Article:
We all know that water is a precious resource.  It is challenging to remember it , though, when we in North America can turn on the tap and it just flows out.  I heard Annie Leonard talking about this very thing in the recent Green Living Ideas, Green Talk Radio podcast where she was interviewed regarding her new book, The Story of Stuff.  Many of you know Annie's work through her fantastic talk made into a film that is available free online.  She has just released a book that details the information she gives in the film.  I can't wait to get it!  But I digress...

Annie was saying that it was hard for her, as a California resident, to recall that California is in their 10th year of drought when water is so readily available.  Our country rarely feels the effects of water shortage, but it is a growing problem that only becomes more precarious over time and certainly other countries have seen direct effects already.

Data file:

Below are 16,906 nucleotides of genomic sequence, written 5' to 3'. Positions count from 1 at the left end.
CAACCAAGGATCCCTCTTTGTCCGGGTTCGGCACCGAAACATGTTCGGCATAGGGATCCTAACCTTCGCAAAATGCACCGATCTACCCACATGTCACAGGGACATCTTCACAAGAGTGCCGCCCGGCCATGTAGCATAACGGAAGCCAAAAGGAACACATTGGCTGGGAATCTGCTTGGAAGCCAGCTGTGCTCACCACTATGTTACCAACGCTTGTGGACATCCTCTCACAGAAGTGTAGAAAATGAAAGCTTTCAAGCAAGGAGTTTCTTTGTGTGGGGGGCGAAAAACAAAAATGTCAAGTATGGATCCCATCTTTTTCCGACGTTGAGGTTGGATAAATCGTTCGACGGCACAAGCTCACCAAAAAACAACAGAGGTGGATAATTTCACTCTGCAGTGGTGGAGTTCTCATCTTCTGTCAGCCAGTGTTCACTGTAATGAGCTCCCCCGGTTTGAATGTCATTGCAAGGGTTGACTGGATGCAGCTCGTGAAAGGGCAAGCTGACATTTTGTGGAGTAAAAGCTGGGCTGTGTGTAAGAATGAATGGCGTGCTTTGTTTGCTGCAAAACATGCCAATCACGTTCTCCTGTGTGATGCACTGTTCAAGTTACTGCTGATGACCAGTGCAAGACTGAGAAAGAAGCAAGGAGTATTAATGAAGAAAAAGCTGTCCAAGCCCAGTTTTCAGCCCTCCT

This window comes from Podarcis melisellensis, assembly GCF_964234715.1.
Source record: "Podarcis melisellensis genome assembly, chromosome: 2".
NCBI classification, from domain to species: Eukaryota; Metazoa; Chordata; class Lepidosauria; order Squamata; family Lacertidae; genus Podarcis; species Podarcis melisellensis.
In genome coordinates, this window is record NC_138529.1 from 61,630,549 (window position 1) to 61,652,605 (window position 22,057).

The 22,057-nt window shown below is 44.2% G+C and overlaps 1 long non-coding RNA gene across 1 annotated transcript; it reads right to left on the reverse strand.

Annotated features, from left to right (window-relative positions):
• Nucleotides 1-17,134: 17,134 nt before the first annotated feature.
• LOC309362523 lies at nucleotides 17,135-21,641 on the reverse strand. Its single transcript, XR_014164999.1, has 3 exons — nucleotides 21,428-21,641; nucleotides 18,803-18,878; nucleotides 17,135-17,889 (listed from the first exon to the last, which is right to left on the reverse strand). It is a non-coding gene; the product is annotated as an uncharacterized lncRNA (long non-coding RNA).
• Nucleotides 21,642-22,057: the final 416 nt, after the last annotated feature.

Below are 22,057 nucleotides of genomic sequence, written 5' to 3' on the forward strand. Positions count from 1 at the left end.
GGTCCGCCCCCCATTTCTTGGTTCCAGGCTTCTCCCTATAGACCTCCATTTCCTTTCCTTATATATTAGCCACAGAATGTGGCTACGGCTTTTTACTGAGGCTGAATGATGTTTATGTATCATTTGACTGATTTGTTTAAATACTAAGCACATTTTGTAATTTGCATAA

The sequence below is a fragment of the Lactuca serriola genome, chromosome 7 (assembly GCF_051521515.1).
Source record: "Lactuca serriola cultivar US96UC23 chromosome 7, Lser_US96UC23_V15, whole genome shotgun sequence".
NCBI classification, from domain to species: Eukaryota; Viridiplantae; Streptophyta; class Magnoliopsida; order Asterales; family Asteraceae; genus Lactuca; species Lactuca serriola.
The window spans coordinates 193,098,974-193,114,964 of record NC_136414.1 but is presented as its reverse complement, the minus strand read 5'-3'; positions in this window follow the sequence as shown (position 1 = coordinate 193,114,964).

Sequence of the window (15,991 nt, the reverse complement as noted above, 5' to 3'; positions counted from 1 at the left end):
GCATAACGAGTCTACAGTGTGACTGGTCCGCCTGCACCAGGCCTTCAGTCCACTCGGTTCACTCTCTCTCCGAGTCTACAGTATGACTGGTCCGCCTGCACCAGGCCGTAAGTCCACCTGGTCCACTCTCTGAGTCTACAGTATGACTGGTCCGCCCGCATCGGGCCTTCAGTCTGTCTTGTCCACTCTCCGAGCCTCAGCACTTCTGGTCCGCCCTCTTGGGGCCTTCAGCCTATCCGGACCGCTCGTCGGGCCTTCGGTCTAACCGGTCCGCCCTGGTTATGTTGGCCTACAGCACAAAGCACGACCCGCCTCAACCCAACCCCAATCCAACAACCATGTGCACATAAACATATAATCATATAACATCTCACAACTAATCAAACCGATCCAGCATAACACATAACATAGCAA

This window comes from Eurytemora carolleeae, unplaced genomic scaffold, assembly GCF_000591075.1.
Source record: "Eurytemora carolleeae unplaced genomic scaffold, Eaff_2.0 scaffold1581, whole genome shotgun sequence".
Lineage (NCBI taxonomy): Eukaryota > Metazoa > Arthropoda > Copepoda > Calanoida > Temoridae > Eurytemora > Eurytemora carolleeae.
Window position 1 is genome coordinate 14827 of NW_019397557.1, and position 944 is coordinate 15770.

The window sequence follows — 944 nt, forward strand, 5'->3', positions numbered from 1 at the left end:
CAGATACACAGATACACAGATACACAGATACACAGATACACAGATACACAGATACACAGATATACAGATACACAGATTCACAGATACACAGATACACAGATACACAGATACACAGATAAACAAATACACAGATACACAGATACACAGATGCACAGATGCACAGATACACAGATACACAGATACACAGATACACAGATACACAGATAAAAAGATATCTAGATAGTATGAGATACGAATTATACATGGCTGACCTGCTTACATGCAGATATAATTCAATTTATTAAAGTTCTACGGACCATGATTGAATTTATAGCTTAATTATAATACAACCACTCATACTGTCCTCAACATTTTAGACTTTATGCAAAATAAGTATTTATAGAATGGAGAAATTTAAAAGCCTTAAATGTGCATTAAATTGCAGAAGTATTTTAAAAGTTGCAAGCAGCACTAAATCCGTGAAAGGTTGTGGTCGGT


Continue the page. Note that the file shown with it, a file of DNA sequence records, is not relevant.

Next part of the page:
So, of course, there are the gray water systems (not legal everywhere as of yet) and there are rain barrels.  We have one that is not yet in operation; we're still getting the few remaining pieces we need for it.  And I do think that, like a compost bin, everyone should really try having a rain barrel.  They're pretty low on the labor-intensive end of conservation.

But if you don't have a yard or space or time or whatever... you can still save water. Try not to think about it in terms of actually how much water you are saving, but the principle and motivation behind it.  If you have children, it is especially important that they see you participating in all ways - big and small - to conserve what is so important to all of us.